Finally, I have reservations about the current excitement over Emily's recollections. I appears contrary to most of what TIGHAR has developed to date. Why these ancecdotes are any more valid than the natives interviewed by Goerner, Loomis/Ethel, el al. escapes me. We seem to be stretching a number of theories, or suddenly discounting others, to make her recollections fit. Since I have only a limited knowledge of her statements, this comment may well be premature. A full report on the content of her interviews may well dispell my concerns, but that will have to wait until a full report can be distributed. Until then, please excuse my inquires if you feel that they are inappropriate.
Mike Muenich says:
>Why these (e.g.,
Emily) anecdotes are any more valid
Two factors make them more valid from the standpoint of this perhaps biased correspondent. For one thing, we collected 'em, and we've tried to be very, very careful not to lead the witnesses, put words in their mouths, and otherwise pollute the sources. We've also not paid them, or given them any reason to think they had anything to gain by telling us what we wanted to hear. The other factor, as I mentioned in an earlier post, is the very fact that there are so many anecdotes about Japanese capture, all over the place. They can't all be right; they contradict one another. Maybe some of them are right; we have no way of knowing. We don't know if Emily is "right," either, and we don't take what she says as gospel. It's a bit of anecdotal data, which gets fed into the mill along with everything else as a basis for generating hypotheses that we can test against harder data.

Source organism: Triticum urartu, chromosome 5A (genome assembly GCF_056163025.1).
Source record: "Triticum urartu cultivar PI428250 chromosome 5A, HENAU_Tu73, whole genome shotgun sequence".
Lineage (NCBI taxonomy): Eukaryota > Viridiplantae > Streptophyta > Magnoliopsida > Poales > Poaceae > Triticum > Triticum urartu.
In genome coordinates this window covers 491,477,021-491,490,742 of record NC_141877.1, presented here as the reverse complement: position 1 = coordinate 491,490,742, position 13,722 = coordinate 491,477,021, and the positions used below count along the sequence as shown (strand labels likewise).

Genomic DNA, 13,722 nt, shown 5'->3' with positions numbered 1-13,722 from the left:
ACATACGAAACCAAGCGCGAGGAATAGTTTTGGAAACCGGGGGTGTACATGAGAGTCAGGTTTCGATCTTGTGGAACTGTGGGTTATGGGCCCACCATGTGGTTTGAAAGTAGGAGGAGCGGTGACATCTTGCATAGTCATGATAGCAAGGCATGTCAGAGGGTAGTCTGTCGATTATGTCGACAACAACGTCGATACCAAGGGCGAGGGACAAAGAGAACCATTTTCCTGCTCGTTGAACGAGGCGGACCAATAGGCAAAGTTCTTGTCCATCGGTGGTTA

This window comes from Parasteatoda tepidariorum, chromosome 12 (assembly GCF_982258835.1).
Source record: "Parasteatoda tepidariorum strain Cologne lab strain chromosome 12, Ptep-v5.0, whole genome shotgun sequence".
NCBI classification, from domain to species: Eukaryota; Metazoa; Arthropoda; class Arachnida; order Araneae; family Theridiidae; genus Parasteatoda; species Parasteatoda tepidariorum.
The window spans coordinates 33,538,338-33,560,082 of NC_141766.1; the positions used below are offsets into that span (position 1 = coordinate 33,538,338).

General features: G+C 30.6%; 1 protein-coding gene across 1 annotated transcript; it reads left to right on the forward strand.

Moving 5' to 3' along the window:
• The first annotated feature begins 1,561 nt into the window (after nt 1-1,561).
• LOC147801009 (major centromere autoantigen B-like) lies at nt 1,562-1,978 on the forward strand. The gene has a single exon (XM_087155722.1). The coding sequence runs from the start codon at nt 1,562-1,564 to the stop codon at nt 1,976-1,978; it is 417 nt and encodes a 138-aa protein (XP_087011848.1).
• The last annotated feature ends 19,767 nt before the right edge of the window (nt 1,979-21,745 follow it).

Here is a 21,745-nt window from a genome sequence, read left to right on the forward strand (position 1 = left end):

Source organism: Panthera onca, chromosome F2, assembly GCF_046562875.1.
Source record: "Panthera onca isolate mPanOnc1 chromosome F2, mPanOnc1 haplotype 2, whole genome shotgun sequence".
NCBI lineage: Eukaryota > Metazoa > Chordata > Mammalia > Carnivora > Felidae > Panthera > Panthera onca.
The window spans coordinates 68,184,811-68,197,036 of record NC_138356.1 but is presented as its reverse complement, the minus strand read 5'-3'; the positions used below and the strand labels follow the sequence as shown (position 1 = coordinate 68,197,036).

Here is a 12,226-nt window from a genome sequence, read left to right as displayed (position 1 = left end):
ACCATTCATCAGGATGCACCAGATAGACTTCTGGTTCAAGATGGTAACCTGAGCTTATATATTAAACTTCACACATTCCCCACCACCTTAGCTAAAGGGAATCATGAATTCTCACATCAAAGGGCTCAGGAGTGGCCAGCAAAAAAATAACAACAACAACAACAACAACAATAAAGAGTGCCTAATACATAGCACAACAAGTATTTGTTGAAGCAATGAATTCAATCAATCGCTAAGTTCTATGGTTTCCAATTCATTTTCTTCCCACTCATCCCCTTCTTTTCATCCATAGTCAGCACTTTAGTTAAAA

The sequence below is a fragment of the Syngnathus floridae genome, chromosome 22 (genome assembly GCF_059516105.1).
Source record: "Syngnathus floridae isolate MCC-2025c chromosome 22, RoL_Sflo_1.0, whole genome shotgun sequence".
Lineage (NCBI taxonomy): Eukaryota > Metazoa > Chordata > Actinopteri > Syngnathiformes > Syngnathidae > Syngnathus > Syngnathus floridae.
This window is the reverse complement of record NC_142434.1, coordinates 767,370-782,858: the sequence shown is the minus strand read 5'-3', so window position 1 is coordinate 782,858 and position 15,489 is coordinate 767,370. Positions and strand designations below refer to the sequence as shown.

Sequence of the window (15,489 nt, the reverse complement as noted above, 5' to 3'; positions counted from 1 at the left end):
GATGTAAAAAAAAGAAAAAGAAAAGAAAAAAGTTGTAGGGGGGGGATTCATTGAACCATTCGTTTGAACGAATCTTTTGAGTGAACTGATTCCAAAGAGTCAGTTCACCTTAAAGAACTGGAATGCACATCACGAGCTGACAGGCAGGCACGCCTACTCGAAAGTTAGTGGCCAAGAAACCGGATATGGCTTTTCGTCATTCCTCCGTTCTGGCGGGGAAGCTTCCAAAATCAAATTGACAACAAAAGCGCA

But this whole "smoking gun" business is a bit troubling. How many gunshot murder cases have been conclusively solved, I wonder, without ever finding a gun, smoking or not. In archeology, definitive proof of how specific events occurred is very, very rare. Reaching a conclusion is almost always a matter of generating hypotheses and testing them by piling up lots and lots of little bits of data that either support the hypothesis or don't. Right now we've got some pretty good pieces of data supporting the Niku hypothesis, but none is by itself definitive, and there are lots of soft spots and contradictions within the data set. This is very characteristic of real data; it would be very strange if it were any other way.
LTM (who's wary
of smoking guns)
Mike Muenich says:
>Thus when I read
Goerner, who claims to have a "document"
I don't recall Goerner ever claiming that he had such a document, but if he did it was his responsibility to make it public if he expected anyone to believe him. There is abundant documentation (Bureau of Air Commerce inspection reports, photographs, etc.) to establish beyond doubt that Lockheed 10E c/n 1055 was delivered with Pratt & Whitney R1340 S3H1 "Wasp" engines in July 1936 and took off from Lae, New Guinea a year later with those same powerplants. The credibility of Goerner's allegations on this issue is not helped by the fact that he quite obviously has no idea what he's talking about. On page 82 of The Search For Amelia Earhart he says, "The Lockheed Electra's power had been publicized as twin 550-horsepower Pratt & Whitney Junior Wasp engines...". The truth is that all Lockheed 10Es came equipped with 550 hp Pratt & Whitney Wasps. The 10A featured the 450 hp Wasp Junior (not Junior Wasp).